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Supreme Court likely to leash FCC to the law
Submitted by Scott Cleland on Wed, 2012-10-10 17:40
In an ominous development for the FCC, the Supreme Court agreed Friday to hear the legal question of whether a Federal Court must give "Chevron deference" to an administrative agency (FCC) when an agency interprets a law in a way which could determine its own jurisdiction. I believe this presages that the Supreme Court will decide next year that regulatory agencies cannot be the effective final arbiter of their own power and jurisdiction under the law, because that constitutional power rests with Congress and the courts.
"Chevron deference" is a 1984 Supreme Court administrative law precedent that directs courts to defer to a regulatory agency's expertise in interpreting statutes directing regulatory action unless their interpretation is unreasonable.
FCC-watchers know that "Chevron" has been an amorphous source of exceptional grey-area legal power that the unelected FCC commissioners frequently have tapped into in order to self-augment their perceived power to accomplish its many policy goals. Importantly, the FCC probably needs very generous Chevron deference, if the FCC's Open Internet Order and net neutrality regulations are to survive the pending legal challenge in the D.C. Court of Appeals. Remember, the D.C. Court of Appeals overturned the FCC's prior net neutrality enforcement regime in Comcast vs. the FCC, because the FCC was effectively self-asserting "boundless authority" to regulate where it had no direct statutory authority to do so from Congress.
This is a very big deal, especially given how dependent the FCC has become on Chevron deference to try and morph its obsolete monopoly-era regulatory powers into sustainable competitive-Internet-era regulatory powers. For example, Chevron deference is basically the magic FCC pixie dust that the FCC sprinkled on Section 706 to mutate it from a obviously de-regulatory provision into a boundless pro-regulatory provision.
Why is the FCC's Chevron deference power at such risk?
First, it takes at least 4 Justices to hear a case, so at least four Justices have signaled that they see a serious legal or constitutional problem here to resolve. Only a very small percentage of cases are worthy of being heard by the Supreme Court. That this particular issue has been deemed worthy should grab the attention of all who work with, or follow, the FCC.
Second, since the legal limits of administrative law, jurisdiction and due process are not very political, but inherently highly-Constitutional in nature, it is likely that where there is agreement among at least four Justices there is likely to be agreement among even more Justices. That's because this question inherently is a pretty easy decision for the Supreme Court to make, because at bottom it is about whether or not the Constitution and the Supreme Court's interpretation of the law are the final authority or whether regulatory agencies are. It does not look like a tough call on first impression.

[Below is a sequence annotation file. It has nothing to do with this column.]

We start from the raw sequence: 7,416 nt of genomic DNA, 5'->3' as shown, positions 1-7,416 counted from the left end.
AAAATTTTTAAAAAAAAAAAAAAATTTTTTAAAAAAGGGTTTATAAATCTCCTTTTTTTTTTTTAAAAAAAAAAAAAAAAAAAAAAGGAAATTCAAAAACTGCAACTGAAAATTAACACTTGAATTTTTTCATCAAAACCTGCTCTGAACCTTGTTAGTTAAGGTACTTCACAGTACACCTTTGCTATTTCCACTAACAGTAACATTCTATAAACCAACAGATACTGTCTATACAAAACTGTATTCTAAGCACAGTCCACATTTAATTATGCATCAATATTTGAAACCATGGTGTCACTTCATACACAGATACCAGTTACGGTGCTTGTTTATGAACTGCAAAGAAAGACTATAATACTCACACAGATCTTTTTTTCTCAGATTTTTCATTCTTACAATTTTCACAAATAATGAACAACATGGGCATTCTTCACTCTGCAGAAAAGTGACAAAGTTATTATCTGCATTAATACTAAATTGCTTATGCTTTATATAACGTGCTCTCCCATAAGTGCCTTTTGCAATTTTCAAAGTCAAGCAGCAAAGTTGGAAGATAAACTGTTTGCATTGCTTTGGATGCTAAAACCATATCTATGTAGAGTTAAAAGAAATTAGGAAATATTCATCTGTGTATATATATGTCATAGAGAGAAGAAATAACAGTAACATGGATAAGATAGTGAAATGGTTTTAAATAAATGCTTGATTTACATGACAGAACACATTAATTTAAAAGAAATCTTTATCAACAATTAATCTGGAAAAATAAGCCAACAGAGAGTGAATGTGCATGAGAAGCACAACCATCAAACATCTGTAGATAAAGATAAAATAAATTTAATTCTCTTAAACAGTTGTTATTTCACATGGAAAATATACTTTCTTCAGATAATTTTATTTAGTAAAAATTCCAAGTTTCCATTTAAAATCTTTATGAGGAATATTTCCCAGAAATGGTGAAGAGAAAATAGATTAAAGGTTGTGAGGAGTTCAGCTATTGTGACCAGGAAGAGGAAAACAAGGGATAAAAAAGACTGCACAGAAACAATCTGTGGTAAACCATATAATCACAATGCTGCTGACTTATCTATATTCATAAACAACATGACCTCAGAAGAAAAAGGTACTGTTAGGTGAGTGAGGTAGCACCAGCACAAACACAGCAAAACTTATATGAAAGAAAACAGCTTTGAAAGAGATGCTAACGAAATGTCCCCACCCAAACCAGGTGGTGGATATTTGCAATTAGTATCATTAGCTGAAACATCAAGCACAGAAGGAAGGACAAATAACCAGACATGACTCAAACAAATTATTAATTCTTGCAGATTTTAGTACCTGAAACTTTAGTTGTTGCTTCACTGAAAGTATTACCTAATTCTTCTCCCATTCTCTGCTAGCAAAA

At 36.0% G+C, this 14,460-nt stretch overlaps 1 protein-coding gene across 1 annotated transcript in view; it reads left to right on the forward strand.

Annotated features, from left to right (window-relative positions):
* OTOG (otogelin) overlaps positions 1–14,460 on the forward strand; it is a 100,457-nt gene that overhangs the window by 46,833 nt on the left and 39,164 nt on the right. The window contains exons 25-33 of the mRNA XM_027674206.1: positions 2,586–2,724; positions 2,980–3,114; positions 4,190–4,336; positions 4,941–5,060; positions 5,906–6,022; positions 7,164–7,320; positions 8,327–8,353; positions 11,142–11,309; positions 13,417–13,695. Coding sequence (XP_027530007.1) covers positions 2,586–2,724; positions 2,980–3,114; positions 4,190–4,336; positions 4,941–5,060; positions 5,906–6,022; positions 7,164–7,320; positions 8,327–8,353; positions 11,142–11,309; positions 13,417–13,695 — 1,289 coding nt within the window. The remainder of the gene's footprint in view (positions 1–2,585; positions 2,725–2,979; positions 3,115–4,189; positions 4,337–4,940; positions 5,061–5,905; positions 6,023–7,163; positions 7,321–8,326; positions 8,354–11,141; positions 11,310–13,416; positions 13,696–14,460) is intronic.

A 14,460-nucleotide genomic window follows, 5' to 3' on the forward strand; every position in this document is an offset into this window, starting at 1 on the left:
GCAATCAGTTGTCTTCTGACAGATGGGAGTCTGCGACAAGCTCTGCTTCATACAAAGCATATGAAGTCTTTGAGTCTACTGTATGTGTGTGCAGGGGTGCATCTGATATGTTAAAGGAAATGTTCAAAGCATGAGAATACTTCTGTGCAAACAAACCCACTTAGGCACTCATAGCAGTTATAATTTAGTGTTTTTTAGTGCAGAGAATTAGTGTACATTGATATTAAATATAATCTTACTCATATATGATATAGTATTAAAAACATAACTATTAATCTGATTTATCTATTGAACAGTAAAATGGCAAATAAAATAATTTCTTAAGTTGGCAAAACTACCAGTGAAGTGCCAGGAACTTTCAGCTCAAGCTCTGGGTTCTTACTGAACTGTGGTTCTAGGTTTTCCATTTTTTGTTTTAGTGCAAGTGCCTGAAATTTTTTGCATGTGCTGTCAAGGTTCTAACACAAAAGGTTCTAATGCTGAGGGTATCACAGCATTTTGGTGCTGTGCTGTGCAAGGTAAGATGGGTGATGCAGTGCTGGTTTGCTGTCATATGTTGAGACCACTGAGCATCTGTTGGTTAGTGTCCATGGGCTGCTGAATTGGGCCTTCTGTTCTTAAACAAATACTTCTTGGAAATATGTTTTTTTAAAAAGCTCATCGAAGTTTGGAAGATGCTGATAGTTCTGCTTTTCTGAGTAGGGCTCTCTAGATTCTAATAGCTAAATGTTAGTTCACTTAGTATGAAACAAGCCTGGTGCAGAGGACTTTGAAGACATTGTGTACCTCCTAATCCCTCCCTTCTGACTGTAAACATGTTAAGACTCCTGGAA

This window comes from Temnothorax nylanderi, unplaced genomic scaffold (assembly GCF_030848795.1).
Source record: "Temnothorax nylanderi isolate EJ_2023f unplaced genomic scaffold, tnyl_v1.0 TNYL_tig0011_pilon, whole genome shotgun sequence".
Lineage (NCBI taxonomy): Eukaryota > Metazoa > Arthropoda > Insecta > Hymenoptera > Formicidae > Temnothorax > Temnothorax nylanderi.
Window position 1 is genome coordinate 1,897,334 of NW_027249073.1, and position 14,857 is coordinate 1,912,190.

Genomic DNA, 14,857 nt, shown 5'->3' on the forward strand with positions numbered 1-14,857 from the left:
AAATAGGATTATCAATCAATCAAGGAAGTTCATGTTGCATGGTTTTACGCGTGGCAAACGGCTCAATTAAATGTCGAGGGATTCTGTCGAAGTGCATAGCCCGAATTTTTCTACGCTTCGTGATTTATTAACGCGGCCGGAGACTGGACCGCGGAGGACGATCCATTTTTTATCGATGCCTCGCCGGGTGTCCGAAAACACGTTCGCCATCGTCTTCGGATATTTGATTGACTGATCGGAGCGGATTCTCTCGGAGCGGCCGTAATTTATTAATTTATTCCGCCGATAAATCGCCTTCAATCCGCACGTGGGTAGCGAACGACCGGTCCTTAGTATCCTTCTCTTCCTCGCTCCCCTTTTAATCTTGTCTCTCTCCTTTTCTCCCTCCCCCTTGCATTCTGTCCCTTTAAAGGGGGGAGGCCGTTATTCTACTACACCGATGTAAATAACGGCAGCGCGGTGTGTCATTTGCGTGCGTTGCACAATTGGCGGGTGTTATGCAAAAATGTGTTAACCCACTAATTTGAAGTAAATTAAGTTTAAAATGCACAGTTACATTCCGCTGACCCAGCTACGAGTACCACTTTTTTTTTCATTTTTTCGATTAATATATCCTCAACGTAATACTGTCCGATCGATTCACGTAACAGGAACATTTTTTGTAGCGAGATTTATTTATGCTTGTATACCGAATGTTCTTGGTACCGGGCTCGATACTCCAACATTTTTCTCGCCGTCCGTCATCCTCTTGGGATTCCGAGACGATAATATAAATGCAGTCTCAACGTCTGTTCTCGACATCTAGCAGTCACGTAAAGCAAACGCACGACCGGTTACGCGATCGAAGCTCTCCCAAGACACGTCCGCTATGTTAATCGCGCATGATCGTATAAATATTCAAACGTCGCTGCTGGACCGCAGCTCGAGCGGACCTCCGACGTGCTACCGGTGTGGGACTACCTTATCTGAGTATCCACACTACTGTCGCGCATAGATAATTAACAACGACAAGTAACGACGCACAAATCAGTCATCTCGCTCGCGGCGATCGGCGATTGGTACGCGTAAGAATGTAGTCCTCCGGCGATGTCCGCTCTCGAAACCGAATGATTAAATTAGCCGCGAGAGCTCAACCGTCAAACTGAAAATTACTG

Third, the primary logical reason for the SCOTUS to hear this case would be to reestablish constitutional limits on administrative agencies, because to not hear the case would simply maintain the status quo. SCOTUS loathes to waste precious court time affirming the basic legal status quo.
Fourth, this case implicates the most fundamental of U.S. constitutional principles, separation of powers and checks and balances on power to avoid the tyranny of unlimited power like a king. SCOTUS logically takes cases like this one to preserve constitutional limits on government power, not to confer unlimited power.
Finally, the problem of unlimited potential power is obvious to a junior high civics student. He/she knows it is not right for anyone to be judge, jury and executioner, no more than it would be right for a competitive player to also be their own referee and scorekeeper, or for a student to be their own official grader and keeper of their official transcript.
In short, would you want to be the government official to try and argue before the Supreme Court that an administrative agency should enjoy court deference to be the final arbiter of one's own legal power and authority? This does not look like a tough call. It is obviously in the interests of our constitutional democracy based on the rule of law, for the Supreme Court to limit administrative agencies to the authority Congress has specifically granted to them.
In a word, why should administrative agencies be the only entities in government not leashed to the law?